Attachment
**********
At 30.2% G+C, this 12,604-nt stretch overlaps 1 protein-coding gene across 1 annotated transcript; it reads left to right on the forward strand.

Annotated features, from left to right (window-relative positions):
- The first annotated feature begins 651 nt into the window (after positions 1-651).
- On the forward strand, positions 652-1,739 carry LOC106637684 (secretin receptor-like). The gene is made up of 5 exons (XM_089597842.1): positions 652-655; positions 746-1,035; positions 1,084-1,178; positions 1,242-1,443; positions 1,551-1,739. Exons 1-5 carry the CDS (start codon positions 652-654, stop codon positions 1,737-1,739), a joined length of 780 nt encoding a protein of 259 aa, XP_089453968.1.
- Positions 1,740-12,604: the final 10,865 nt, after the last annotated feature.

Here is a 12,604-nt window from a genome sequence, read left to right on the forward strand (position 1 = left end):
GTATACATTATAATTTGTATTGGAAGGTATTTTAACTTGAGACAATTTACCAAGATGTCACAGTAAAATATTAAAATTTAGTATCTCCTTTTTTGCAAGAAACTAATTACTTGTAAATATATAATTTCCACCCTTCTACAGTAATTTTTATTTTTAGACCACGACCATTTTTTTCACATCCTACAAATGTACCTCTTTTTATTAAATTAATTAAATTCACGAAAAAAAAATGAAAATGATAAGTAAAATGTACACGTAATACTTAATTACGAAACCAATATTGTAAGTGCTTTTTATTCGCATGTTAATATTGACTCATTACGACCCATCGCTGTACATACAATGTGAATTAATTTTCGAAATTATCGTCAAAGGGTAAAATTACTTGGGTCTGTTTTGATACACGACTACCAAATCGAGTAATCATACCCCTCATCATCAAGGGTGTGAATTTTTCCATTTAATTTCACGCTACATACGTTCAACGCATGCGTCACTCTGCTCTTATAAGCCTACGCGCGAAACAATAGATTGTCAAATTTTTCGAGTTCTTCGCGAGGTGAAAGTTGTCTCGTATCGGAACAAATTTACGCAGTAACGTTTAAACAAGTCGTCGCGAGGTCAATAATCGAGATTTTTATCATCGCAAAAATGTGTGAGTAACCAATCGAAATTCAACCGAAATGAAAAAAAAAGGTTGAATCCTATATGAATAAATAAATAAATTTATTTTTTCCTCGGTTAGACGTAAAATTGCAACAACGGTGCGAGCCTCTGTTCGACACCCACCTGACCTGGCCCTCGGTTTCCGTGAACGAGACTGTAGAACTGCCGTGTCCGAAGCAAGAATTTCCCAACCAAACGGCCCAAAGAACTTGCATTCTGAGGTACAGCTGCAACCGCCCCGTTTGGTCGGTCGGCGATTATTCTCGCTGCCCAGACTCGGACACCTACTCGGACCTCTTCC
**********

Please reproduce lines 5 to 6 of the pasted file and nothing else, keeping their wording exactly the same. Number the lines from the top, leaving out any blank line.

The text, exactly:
- Positions 1,740-12,604: the final 10,865 nt, after the last annotated feature.

Here is a 12,604-nt window from a genome sequence, read left to right on the forward strand (position 1 = left end):